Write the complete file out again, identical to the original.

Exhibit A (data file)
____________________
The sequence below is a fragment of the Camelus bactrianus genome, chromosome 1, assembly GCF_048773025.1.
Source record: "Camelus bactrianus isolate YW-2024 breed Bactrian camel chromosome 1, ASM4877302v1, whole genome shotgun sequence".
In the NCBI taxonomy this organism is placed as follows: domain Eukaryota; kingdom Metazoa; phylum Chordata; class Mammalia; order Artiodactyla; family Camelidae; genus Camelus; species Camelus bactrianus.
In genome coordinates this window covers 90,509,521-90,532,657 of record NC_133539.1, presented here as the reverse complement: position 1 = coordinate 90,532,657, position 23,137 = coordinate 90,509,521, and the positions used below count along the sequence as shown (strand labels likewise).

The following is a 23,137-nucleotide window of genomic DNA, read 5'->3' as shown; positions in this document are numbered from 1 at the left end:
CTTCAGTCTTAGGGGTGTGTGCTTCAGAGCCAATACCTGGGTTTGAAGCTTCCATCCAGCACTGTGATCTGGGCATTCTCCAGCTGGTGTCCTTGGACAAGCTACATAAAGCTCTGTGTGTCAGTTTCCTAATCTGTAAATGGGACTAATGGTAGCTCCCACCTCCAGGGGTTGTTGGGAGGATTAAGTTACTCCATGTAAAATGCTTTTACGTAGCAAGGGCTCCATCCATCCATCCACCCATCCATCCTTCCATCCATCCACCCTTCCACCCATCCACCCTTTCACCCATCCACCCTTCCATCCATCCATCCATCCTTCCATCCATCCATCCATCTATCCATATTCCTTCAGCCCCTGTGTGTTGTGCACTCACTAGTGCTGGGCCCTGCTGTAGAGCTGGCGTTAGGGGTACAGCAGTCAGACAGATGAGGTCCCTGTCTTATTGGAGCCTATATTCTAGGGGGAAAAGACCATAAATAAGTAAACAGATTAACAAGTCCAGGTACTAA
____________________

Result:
The sequence below is a fragment of the Camelus bactrianus genome, chromosome 1, assembly GCF_048773025.1.
Source record: "Camelus bactrianus isolate YW-2024 breed Bactrian camel chromosome 1, ASM4877302v1, whole genome shotgun sequence".
In the NCBI taxonomy this organism is placed as follows: domain Eukaryota; kingdom Metazoa; phylum Chordata; class Mammalia; order Artiodactyla; family Camelidae; genus Camelus; species Camelus bactrianus.
In genome coordinates this window covers 90,509,521-90,532,657 of record NC_133539.1, presented here as the reverse complement: position 1 = coordinate 90,532,657, position 23,137 = coordinate 90,509,521, and the positions used below count along the sequence as shown (strand labels likewise).

The following is a 23,137-nucleotide window of genomic DNA, read 5'->3' as shown; positions in this document are numbered from 1 at the left end:
CTTCAGTCTTAGGGGTGTGTGCTTCAGAGCCAATACCTGGGTTTGAAGCTTCCATCCAGCACTGTGATCTGGGCATTCTCCAGCTGGTGTCCTTGGACAAGCTACATAAAGCTCTGTGTGTCAGTTTCCTAATCTGTAAATGGGACTAATGGTAGCTCCCACCTCCAGGGGTTGTTGGGAGGATTAAGTTACTCCATGTAAAATGCTTTTACGTAGCAAGGGCTCCATCCATCCATCCACCCATCCATCCTTCCATCCATCCACCCTTCCACCCATCCACCCTTTCACCCATCCACCCTTCCATCCATCCATCCATCCTTCCATCCATCCATCCATCTATCCATATTCCTTCAGCCCCTGTGTGTTGTGCACTCACTAGTGCTGGGCCCTGCTGTAGAGCTGGCGTTAGGGGTACAGCAGTCAGACAGATGAGGTCCCTGTCTTATTGGAGCCTATATTCTAGGGGGAAAAGACCATAAATAAGTAAACAGATTAACAAGTCCAGGTACTAA